As the summer blockbusters start rolling out of Hollywood, we should appreciate the skill that goes into making them so addictive.

In Drew Goddard and Joss Whedon’s new film The Cabin In The Woods, the patterns of the American horror movie are deconstructed with knowing humour. Five college kid stereotypes - jock, slut, brainiac, joker and virgin - go to the titular cabin for a weekend of blood-curdling mayhem that is literally manufactured for them. It’s a film which deconstructs what we expect from this genre while delivering us the ride we are used to.

I often find myself trying to deconstruct staple studio product and analyse why we continue to consume the same stock characters and situations repackaged with different actors and settings. My conclusion is that our appetite for these movies is like a mild drug addiction: the production values are pleasing, the actors attractive and we know exactly what we are going to get.

How many times have we teared up at a climactic romantic clinch or cheered a heroic act, when we knew they were inevitable? Studios even go so far as to reveal key moments in a trailer so that we know we will get what we want. We are shamelessly manipulated by these films, the same buttons pushed each time out, and that familiarity and lack of surprise is what makes them addictive.

Most frequent filmgoers might prefer a Fincher or Almodovar movie, but that won’t stop them going to see Battleship and wolfing down the latest earth invasion blockbuster clone as if it were a Big Mac.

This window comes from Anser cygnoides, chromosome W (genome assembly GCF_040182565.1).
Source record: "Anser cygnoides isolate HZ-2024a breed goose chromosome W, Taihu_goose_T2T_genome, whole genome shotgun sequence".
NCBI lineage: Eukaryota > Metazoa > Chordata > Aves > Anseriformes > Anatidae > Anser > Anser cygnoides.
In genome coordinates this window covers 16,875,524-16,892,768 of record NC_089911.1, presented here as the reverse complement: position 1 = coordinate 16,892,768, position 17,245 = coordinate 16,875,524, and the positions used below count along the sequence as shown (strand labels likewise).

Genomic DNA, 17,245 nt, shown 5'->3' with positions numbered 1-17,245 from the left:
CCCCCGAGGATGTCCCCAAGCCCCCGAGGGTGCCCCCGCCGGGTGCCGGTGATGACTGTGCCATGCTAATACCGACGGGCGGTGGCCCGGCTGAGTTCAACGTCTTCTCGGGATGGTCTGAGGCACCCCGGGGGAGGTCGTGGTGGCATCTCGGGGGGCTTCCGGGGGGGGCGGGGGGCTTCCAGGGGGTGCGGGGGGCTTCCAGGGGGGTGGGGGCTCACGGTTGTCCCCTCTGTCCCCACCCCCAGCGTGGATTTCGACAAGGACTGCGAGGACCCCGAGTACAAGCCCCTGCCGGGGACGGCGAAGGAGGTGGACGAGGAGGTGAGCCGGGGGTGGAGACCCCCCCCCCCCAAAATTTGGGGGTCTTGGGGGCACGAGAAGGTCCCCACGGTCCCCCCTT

It all comes down to the mental demands made by different types of films. Each story, whether a five minute short or three hour opus, requires the viewer to engage with milieu, characters and story and that expends a certain amount of mental energy. Standard Hollywood movies are designed with precision to make that engagement process as easy as possible. The LA production machine has developed a myriad of familiar situations that can be manipulated in a myriad ofdifferent ways to welcome in the audience. It doesn’t matter if it’s a horror film, a romcom or a superhero movie, it takes a few scenes before we know the drill. We welcome the storytelling mechanics.

On the other side, there are films that don’t tell us how to feel or hit us over the head with message, sentimentality or visual spectacle. These are the films dubbed “art films”, stories whose ups and downs cannot be predicted, which pique the subconscious and make us work harder to draw out meaning. These films do not adhere to easy narrative conventions and most of the time do not end happily. They don’t march to the furiously paced beat of a studio production, nor tell us how to feel.

Of course these films are ultimately more rewarding than the easy embrace of a Hollywood movie but they require more mental energy.

Watching three demanding films in Cannes selection in a day I find myself exhausted. It’s hardly a physically taxing day - seven or eight hours sitting down in a cinema - but the mental exercise is often gruelling.

I have noticed lately that at the end of a hard-working day, I avoid the more challenging films at home and choose instead the comfy familiarity of a Jennifer Aniston romcom or an old summer blockbuster. Like a TV series where you already know the characters, these titles require minimal mental exertion.

It’s easy to dismiss Hollywood for its inane output, but I sometimes feel we underestimate the intelligence that goes into their slickly manufactured product. It may not be remotely demanding of our mental faculties, but it is easy to engage with - and makes for great viewing on a plane.

As Cannes looms with all its art treasures and at the same time the studio big guns start their summer tentpole rollout, frequent cinemagoers will be faced with both extremes of mental taxation. Most will opt for a combination of the two.